. The Transom .

Thursday, December 20, 2007

The grand opening that wasn't - Lumiere Place Casino

Opting out of the VIP event and choosing to experience the opening of the new Lumiere Place casino with the masses, I realized that the people in charge of casino marketing were either incredibly brilliant or remarkably stupid. As someone who pays attention to local news, it was hard not to miss advertisements for the new casino. Billboards, inserts, and a rather obnoxious wallpaper on stltoday.com touted the opening of the greatest casino outside of Vegas. Through all the hype and fanfare, through all the ads, one thing was still missing. What was there at the casino that was all that different than the others in town? All I knew was that it was a) new, b) hired only attractive people, and c) was new.

Upon arriving, the line to get your My Choice card (a stupid Missouri loss limit requirement) was so ridiculously long that people were waiting longer more than an hour. My group decided to leave the casino, walk the quarter-mile to the President Casino, get our card and hike back. The President, you may recall, is the casino that is now owned by Lumiere's parent company and will no doubt be shut down shortly. The lines at the President were, of course, nonexistent.

Upon returning to our original destination, we stood in yet another line for about 10 minutes waiting to have our ID's and cards checked. The lines were out the door and people were less than excited about the wait. But once inside, the casino looked more like a Vegas casino than anything else in town. Huge open floor plan, somewhat modern design, cool lights.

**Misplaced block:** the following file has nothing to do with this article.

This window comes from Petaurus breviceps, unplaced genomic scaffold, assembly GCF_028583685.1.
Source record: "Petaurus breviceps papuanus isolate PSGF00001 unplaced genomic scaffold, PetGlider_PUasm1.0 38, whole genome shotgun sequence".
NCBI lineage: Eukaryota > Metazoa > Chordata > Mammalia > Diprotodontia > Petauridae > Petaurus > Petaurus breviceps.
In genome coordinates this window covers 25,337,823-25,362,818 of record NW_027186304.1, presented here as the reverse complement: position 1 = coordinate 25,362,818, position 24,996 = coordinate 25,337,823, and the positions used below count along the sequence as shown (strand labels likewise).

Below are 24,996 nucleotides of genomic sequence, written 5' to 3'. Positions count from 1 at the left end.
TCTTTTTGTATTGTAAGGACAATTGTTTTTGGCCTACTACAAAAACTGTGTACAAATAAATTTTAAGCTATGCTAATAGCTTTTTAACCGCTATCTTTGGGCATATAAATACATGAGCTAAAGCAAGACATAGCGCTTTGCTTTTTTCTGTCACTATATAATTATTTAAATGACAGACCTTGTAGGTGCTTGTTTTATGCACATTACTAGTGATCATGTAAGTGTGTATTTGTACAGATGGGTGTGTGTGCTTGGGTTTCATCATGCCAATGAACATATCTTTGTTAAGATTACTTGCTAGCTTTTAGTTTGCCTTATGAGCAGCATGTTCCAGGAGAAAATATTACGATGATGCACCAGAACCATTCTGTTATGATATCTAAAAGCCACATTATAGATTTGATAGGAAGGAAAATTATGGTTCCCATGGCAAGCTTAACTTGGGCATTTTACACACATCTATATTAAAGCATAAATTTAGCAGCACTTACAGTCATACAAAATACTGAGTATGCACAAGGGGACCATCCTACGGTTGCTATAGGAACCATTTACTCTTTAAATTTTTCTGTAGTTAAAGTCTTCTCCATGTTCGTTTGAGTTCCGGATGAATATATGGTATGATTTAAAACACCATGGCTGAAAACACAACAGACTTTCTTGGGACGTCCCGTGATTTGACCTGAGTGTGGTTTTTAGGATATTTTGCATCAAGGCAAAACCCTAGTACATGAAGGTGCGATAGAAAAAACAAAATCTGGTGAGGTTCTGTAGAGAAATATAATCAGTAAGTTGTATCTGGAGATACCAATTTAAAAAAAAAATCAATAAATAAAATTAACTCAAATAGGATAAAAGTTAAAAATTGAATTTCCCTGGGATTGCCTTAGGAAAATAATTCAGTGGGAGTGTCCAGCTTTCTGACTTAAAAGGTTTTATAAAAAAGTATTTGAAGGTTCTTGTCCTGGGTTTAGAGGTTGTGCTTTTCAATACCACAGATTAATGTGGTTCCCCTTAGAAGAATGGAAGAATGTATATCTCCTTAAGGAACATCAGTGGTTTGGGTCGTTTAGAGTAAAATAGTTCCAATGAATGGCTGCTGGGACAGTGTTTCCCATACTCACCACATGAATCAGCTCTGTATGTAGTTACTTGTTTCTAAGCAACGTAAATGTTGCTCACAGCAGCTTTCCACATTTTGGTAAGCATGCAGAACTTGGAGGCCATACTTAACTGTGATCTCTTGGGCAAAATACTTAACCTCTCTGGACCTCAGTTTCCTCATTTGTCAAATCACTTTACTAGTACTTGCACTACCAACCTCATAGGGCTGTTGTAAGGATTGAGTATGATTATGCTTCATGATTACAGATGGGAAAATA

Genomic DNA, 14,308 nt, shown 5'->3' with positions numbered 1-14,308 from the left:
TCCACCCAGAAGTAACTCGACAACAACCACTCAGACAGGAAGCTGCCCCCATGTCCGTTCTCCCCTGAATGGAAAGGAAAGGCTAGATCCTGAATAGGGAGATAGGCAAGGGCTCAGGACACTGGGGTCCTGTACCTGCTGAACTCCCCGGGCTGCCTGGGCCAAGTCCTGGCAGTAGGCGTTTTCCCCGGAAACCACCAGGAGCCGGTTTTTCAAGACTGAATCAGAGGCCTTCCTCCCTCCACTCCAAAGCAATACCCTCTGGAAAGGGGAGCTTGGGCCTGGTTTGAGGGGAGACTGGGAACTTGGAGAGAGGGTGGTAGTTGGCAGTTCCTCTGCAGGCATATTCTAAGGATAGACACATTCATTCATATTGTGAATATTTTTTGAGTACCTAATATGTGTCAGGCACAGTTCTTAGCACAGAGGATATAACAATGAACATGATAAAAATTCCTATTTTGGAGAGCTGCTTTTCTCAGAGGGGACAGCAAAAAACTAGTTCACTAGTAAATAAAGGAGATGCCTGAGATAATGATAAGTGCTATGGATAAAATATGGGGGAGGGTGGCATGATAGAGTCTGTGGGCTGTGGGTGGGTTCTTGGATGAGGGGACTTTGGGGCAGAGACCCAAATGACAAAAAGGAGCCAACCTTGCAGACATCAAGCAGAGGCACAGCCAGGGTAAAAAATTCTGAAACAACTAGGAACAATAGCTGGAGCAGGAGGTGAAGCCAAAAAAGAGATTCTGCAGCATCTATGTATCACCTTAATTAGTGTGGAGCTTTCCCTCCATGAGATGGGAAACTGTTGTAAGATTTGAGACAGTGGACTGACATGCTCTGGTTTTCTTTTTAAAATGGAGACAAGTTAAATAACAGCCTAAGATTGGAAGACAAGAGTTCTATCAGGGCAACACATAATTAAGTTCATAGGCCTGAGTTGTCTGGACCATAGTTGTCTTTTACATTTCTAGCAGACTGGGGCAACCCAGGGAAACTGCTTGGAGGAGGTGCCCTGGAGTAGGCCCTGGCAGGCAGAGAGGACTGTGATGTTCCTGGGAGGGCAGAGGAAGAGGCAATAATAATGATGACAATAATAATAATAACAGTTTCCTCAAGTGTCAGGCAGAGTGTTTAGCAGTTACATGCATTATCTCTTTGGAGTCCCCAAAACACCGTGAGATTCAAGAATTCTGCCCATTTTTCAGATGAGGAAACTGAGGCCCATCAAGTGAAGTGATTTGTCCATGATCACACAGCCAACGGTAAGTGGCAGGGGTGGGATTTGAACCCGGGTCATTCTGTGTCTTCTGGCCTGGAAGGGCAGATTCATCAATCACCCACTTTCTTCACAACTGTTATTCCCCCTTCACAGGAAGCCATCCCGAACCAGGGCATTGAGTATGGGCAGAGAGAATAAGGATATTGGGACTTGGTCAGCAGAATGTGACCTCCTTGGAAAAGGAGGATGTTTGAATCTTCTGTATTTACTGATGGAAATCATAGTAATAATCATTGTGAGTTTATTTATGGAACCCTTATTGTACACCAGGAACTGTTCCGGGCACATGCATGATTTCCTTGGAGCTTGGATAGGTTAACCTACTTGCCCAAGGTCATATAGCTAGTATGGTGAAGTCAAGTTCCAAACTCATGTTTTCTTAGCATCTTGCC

My first goal was to verify what I was told about the casino. Was it new? Check. Did they hire only attractive people? Well.... to some extent. There were attractive women walking around in skimpy and revealing outfits, but it wasn't exactly like walking into Hugh Hefner's place.

After a few strolls around the casino campus I was able to spot many of St. Louis' popular names all out for the grand opening. Bill Donius of Pulaski Bank fame was rolling at the two deck blackjack table. Issac Bruce was spotted. Most of the top lawyers in town were there in full black tie garb.

I ended up playing blackjack and doubled my money in just under 30 minutes. Clearly an abnormal night for me. I'm usually donating money to the house, not walking away with it. There were obvious kinks to work out with the staff. My drink was delivered to the wrong table, then it was the wrong drink. The dealer wasn't quite up to speed with the whole addition thing. The lines for nearly everything were long indicating that planning ahead wasn't quite as important as hyping the opening.

In short, the casino itself is cool. Will I make a special trip downtown just to play there. No. Do I think most people will. Probably not in the long run. For all the glitz and hype, for the cool design and spacious floor, it still isn't enough to get me to drive past two other great casinos - Harrah's and Ameristar. Maybe I'd have a different opinion if I'd been told more about what Lumiere had to offer other than it being new. But as it stands, it was a fun one night event. I came, I saw, I left.